Note that we are using C++11 to build the system. Also note the third party, open source libraries that we are building upon. Except for Poco, Crumb developers don’t directly use the OpenDDS or ACE/TAO APIs. Our Crumb “Tray” serves as a wrapper/facade that hides the complexity those inter-process communication facilities.
My role on the development team is as a Libs team “Crumb” designer/writer. If I gave you anymore product views or disclosed anything more concrete, then I’d either get fired or I’d have to kill you, or both.
What are you currently working on?
Comprehensiveness is the enemy of comprehensibility – Martin Fowler
Martin’s quote may be the main reason why this preference was written into the Agile Manifesto…
Working software over comprehensive documentation
Obviously, it doesn’t say “Working software and no documentation“. I’d bet my house that Martin and his fellow colleagues who conjured up the manifesto intentionally stuck the word “comprehensive” in there for a reason. And the reason is that “good” documentation reduces costs in both the short and long runs. In addition, check out what the Grade-ster has to say:
The code tells the story, but not the whole story – Grady Booch
Now that the context for this post has been set, I’d like to put in a plug for Simon Brown’s terrific work on the subject of lightweight software architecture documentation. In tribute to Simon, I decided to hoist a few of his slides that resonate with me.
Note that the last graphic is my (and perhaps Simon’s?) way of promoting standardized UML-sketching for recording and communicating software architectures. Of course, if you don’t record and communicate your software architectures, then reading this post was a waste of your time; and I’m sorry for that.
A complex system that works is invariably found to have evolved from a simple system that worked. A complex system designed from scratch never works and cannot be patched up to make it work. You have to start over with a working simple system. – John Gall (1975, p.71)
This law is essentially an argument in favour of underspecification: it can be used to explain the success of systems like the World Wide Web and Blogosphere, which grew from simple to complex systems incrementally, and the failure of systems like CORBA, which began with complex specifications. – Wikipedia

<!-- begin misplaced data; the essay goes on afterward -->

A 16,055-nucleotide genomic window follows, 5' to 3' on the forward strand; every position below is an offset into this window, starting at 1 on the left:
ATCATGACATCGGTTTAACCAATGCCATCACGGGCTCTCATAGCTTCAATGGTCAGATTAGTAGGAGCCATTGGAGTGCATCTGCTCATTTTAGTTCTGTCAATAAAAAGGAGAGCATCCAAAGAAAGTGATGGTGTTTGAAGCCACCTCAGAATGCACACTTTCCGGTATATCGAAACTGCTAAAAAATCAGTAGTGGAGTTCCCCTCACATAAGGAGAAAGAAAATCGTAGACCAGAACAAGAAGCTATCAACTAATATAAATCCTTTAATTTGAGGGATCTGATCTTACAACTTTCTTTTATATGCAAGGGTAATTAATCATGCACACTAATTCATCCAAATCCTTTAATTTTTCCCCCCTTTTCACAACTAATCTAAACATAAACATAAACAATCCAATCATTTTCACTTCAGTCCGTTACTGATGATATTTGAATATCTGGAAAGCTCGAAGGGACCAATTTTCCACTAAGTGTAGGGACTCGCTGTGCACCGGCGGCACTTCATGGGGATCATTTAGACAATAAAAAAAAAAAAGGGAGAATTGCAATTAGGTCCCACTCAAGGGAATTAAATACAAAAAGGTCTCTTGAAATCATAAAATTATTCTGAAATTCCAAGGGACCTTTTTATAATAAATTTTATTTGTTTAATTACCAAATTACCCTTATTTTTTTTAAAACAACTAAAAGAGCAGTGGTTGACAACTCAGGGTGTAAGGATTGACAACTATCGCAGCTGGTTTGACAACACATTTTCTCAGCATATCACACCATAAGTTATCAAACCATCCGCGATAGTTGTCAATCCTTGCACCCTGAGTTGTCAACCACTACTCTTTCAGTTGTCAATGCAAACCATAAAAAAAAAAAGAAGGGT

We can add the Strategic Defense Initiative (Star Wars), the FBI’s Virtual Case File System (VCS), , FCS, and prolly a boatload of other high falutin’ defense projects to the list of wreckage triggered by violations of Gall’s law. Do you have any other majestic violations you’d like to share? Can you cite any counter-examples that attempt to refute the law….
One of the great tragedies of life is the murder of a beautiful theory by a gang of brutal facts – Benjamin Franklin
C++, which started out simply as “C With Classes“, is a successful complex “system“. Java, which started out as a simple and pure object-oriented system, has evolved into a successful complex system that now includes a mix of functional and generic programming features. Linux, which started out as a simple college operating system project, has evolved into a monstrously successful complex system. DDS, which started out as a convergence of two similar, field-tested, pub-sub messaging implementations from Thales Inc. and RTI Inc., has evolved into a successful complex system (in spite of being backed by the OMG). Do you have any other law abiding citizens you’d like to share?
Gall’s law sounds like a, or thee, platform for Fred Brooks‘ “plan to throw one away” admonition and Grady Booch‘s “evolution through a series of stable intermediate forms” advice.
Here are two questions to ponder: Is your org in the process of trying to define/develop a grand system design from scratch? Scanning your project portfolio, can you definitively know if you’re about to, or currently are, attempting a frontal assault on Gall’s galling law – and would it matter if you did know?